In the U.S., more than 2,000 people are diagnosed with bone cancer every year. There are many types of bone cancer. The most common forms of bone cancer are osteosarcoma, Ewing's sarcoma, chondrosarcoma, malignant fibrous histiocytoma, fibrosarcoma, and chordoma. Pain is the most common symptom. Treatment usually involves surgery, chemotherapy, and radiation therapy.
Dr. Eck received a Bachelor of Science degree from the Catholic University of America in Biomedical Engineering, followed by a Master of Science degree in Biomedical Engineering from Marquette University. Following this he worked as a research engineer conducting spine biomechanics research. He then attended medical school at University of Health Sciences. He is board eligible in orthopaedic surgery.
Dr. Shiel received a Bachelor of Science degree with honors from the University of Notre Dame. There he was involved in research in radiation biology and received the Huisking Scholarship. After graduating from St. Louis University School of Medicine, he completed his Internal Medicine residency and Rheumatology fellowship at the University of California, Irvine. He is board-certified in Internal Medicine and Rheumatology.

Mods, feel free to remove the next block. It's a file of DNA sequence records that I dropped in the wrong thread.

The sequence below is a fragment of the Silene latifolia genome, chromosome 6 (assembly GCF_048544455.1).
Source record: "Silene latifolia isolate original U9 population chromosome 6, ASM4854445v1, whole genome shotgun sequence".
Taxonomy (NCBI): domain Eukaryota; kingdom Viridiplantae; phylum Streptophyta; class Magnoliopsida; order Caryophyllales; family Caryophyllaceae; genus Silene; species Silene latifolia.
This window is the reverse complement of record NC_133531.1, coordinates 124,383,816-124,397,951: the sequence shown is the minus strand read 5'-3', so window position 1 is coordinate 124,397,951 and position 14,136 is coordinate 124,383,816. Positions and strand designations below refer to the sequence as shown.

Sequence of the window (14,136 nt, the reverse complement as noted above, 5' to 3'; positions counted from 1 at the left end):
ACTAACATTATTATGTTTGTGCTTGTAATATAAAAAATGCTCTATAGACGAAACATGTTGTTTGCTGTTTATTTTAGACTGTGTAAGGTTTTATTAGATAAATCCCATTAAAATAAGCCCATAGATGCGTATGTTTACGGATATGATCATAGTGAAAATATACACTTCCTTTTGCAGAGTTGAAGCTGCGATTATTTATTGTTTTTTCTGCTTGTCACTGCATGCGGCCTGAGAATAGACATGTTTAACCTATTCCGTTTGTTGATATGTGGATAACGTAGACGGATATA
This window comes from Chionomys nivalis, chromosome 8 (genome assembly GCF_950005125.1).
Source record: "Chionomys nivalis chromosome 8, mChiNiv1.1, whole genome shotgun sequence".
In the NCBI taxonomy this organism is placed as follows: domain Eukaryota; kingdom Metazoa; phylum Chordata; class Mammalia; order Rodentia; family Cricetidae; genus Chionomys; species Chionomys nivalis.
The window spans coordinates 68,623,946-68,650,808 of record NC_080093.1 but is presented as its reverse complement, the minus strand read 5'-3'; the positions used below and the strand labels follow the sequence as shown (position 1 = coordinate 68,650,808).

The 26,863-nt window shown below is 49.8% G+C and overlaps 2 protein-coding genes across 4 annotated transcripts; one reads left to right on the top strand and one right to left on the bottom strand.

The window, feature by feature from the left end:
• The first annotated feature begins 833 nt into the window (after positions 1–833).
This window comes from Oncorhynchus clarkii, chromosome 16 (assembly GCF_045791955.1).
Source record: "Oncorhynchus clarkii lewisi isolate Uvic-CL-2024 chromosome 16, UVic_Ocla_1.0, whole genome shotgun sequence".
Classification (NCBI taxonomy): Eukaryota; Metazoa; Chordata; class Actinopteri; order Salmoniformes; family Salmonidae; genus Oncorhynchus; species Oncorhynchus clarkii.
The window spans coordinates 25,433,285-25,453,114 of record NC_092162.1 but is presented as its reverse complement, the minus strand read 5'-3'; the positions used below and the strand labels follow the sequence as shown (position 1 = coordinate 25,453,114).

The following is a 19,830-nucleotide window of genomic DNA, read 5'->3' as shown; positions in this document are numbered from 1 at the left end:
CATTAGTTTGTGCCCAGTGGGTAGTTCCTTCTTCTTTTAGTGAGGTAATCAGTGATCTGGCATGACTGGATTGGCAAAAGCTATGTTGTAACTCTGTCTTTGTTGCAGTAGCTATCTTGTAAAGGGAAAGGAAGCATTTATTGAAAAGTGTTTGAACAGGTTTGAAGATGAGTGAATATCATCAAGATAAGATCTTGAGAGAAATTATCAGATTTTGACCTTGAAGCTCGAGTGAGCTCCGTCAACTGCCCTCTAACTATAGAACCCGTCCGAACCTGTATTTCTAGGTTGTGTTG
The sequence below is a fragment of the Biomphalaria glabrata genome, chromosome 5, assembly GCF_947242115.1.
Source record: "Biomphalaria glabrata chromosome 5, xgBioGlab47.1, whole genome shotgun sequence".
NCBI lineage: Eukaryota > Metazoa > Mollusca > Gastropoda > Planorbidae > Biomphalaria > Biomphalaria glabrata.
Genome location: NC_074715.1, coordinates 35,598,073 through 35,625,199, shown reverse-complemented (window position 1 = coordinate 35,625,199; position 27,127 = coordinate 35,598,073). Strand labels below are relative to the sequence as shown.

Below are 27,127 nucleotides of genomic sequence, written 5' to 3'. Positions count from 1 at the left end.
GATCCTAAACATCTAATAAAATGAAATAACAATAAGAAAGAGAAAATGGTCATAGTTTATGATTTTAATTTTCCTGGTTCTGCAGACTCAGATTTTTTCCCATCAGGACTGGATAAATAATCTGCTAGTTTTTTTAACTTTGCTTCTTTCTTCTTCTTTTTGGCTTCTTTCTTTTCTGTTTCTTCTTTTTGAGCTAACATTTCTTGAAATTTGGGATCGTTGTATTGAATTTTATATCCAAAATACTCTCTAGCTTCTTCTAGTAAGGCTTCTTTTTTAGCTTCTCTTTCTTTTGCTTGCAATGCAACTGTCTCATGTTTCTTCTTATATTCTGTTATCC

Melissa Conrad Stöppler, MD, is a U.S. board-certified Anatomic Pathologist with subspecialty training in the fields of Experimental and Molecular Pathology. Dr. Stöppler's educational background includes a BA with Highest Distinction from the University of Virginia and an MD from the University of North Carolina. She completed residency training in Anatomic Pathology at Georgetown University followed by subspecialty fellowship training in molecular diagnostics and experimental pathology.
The majority of cancer involving the bones is metastatic disease from other remote cancers. Primary bone cancer is much rarer.
The most common symptom of bone cancer is pain. The pain is usually mild initially and gradually becomes more intense.
Treatment of bone cancer includes a combination of surgery, chemotherapy, and radiation therapy.
Treatment is based on the size and location of the cancer and whether or not the cancer has spread to or from the bone and into surrounding tissues.
What are bones for?
Your body has 206 bones. These bones serve many different functions. First, your bones provide structure to your body and help provide its shape. Muscles attach to the bones and allow you to move. Without the bones, your body would be an unstructured pile of soft tissues and you would be unable to stand, walk, or move. Second, the bones help to protect the more fragile organs of the body. For example, the bones of the skull protect the brain, the vertebrae of the spine protect the spinal cord, and the ribs protect the heart and lungs. Third, the bones contain bone marrow, which produces and stores new blood cells. Finally, the bones help control your body's collection of various proteins and nutrients including calcium and phosphorus.
What is cancer?